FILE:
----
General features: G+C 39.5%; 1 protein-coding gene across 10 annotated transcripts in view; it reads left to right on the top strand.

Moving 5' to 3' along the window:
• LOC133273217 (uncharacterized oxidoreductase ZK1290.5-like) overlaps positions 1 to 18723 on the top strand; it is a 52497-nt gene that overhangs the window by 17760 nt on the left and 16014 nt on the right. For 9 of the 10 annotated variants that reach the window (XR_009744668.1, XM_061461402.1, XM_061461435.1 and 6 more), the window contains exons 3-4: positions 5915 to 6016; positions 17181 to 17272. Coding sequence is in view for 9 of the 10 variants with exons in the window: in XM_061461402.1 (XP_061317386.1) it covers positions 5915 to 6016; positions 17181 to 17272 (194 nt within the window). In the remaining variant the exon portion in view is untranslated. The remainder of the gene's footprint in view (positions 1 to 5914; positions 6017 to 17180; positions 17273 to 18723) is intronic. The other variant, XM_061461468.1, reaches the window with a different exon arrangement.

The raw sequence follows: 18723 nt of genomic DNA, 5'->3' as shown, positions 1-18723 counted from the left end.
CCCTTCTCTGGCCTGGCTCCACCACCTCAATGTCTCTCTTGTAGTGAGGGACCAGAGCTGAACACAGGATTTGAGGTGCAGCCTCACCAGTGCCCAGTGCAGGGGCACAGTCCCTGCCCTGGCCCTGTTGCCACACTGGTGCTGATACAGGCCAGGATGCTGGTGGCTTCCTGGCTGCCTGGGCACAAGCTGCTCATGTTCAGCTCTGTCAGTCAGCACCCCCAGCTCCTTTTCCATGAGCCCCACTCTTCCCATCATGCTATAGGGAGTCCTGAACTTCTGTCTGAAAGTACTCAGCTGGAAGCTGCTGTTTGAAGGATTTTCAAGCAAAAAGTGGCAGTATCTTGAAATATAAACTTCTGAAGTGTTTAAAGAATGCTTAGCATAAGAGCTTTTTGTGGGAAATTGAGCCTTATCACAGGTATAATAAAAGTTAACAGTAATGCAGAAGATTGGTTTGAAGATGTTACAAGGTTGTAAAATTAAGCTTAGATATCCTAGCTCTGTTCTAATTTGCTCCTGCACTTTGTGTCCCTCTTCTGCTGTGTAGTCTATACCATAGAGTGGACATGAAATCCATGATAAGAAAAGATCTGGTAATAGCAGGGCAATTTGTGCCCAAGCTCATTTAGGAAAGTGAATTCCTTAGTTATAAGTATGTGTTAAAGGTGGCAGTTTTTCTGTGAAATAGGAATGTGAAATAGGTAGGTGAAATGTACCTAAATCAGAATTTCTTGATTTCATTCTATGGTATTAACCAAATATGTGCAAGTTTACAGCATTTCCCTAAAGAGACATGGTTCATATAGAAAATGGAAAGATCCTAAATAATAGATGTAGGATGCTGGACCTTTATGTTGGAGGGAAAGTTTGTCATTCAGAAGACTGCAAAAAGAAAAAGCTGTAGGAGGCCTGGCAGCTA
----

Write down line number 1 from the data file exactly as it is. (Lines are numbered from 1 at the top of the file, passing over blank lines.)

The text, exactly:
General features: G+C 39.5%; 1 protein-coding gene across 10 annotated transcripts in view; it reads left to right on the top strand.